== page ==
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Canine University 71 Clinton St Malden MA

Stryker's Corner:

Trade Ya!

They say that possesion is 9/10ths of ownership and dogs are no exception. The dog's rule is that if it's in my mouth it belongs to me and I am allowed to protect it regardless of my rank.

Notice I said "regardless of my rank". If your dog is guarding a bone, his food bowl or a favorite toy it isn't because he's trying to take over the house. Though the behavior of guarding is normal as far as dogs go and even necessary if the dog must ensure his own survival in a group (like a wild pack), it is totally unacceptable when dogs live closely with people.

Guarding is classified as a normal canine response to perceived threat but unacceptable. Where does this behavior come from ? No one can answer that definitively but it is probably safe to say that guarding objects is partly genetic and partly learned. I notice among my private training clients that guarding objects (like bones, toys or food) is very common in sporting breeds like spaniels, pointers, setters, and retrievers (yes even Goldens), . I find that the dogs that have the highest energy levels and the most drive to do what they were bred to do (like retrieve ducks) tend to develop the most serious problems.

Honestly, though I think genetics can predispose a dog to object guarding, I think the intial way the situations are handled determines the dogs overall fate. The heavier the punishment and physical reprimands, the more likely the problem is to have escalated to the point where the dog is put to sleep. From my experience punishment is the surest way to get bitten seriously and should be avoided entirely.

Here's how I would go about making changes in a dog that is object guarding:

  1. If possible, eliminate the trigger to the dog's guarding behavior. If it's a particualr kind of chew toy, bone or treat, don't give it anymore.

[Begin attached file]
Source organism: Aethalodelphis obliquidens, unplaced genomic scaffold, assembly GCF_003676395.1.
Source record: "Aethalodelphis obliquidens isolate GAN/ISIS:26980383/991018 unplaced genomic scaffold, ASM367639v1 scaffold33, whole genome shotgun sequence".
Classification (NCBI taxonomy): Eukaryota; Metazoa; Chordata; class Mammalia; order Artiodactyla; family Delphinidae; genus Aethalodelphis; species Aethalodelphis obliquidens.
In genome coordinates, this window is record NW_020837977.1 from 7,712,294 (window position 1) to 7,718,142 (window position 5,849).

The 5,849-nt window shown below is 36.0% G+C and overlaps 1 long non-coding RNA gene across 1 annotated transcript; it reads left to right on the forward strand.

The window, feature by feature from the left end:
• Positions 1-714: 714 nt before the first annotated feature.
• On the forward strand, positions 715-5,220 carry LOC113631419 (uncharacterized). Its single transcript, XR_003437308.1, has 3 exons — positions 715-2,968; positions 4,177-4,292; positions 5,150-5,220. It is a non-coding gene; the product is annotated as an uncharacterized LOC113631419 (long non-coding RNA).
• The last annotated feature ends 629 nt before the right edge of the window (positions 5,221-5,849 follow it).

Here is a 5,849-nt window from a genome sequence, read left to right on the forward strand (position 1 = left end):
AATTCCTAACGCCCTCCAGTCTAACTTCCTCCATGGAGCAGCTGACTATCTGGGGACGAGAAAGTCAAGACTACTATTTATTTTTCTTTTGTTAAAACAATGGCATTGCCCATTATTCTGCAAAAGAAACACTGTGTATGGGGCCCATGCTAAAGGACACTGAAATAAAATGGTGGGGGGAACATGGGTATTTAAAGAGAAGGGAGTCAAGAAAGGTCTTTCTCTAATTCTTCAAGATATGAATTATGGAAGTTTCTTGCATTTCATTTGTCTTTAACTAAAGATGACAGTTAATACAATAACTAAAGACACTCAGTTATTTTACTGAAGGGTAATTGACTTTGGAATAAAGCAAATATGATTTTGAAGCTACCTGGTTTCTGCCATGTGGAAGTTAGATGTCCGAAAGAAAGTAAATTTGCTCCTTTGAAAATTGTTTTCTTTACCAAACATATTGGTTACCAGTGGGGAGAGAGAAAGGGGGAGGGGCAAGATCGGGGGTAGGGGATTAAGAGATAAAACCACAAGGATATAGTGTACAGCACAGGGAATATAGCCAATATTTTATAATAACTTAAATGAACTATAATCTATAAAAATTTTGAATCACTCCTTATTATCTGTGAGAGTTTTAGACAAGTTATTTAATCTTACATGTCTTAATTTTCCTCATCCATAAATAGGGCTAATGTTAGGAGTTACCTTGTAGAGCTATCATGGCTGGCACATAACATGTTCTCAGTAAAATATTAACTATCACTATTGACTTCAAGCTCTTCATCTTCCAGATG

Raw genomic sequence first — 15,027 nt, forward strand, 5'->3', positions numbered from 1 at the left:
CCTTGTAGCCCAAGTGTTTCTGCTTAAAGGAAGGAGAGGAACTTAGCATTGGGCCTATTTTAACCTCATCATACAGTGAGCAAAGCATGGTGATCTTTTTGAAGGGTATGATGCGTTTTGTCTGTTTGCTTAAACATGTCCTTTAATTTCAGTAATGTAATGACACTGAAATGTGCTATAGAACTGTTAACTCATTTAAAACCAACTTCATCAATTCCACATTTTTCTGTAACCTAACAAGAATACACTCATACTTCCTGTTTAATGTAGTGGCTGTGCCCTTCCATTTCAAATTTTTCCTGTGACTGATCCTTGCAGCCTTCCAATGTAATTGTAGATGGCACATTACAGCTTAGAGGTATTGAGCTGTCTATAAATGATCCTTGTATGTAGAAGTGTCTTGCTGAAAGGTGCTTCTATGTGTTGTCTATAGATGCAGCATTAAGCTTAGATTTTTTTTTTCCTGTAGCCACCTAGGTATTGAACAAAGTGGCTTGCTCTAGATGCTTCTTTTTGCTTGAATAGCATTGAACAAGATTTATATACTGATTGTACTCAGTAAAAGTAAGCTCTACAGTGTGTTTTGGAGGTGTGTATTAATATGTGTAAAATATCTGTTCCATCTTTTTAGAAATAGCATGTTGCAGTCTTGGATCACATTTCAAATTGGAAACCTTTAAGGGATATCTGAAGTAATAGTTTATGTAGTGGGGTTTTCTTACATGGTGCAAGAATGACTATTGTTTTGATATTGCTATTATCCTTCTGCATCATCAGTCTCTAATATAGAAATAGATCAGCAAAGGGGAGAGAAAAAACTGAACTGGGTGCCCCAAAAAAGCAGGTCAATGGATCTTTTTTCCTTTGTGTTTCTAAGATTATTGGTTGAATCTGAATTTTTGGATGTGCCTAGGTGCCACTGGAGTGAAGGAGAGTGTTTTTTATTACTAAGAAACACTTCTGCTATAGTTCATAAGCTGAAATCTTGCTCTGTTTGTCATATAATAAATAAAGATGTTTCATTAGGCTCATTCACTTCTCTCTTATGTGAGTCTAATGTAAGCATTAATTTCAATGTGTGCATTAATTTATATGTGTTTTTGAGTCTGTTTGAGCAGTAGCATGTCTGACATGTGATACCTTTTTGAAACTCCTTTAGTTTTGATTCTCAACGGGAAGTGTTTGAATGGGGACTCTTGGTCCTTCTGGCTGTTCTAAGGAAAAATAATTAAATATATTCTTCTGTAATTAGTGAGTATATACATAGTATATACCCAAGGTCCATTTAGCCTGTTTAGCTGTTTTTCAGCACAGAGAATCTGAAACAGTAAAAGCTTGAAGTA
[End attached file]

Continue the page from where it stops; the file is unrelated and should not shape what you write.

2. Teach your dog to "leave it" on command and practice with increasingly difficult leave its. Ex. tissue, paper, socks, books, etc.
  3. Put money in the dog's "bank account" for giving things up. Trade your dog anytime he has something (whether it's a ball, a rubber bone or a soft toy) so he gets used to giving things up and then getting them right back. Take the toy, give him a piece of cheese, then give the toy back.
  4. Give bones with a string attached. Tie a rope or string to a bone and practice giving it to the dog for a minute, then pulling it away and trading him with cheese, then giving it back again. Repeat this until he abandons the bone any time you approach.
  5. Don't punish growling. This is your dog's warning that he is feeling uncomfortable and that he needs more training. If you punish growling your dog may not growl again, but instead skip right to the bite.

These tips are not meant to replace the guidance of a qualified trainer in assisting you in getting control of a problem dog. Object guarding can be a very serious problem that you want to get rid of as fast as possible but you may need some guidance in doing so safely. Consider booking a private consultation if this is a problem for you and your dog. The tips above will get you started in the right direction, but further coaching will be necessary in most cases. The above suggestions would be a great place to start with a young puppy as part of a object guarding prevention program so hurry and get started today.

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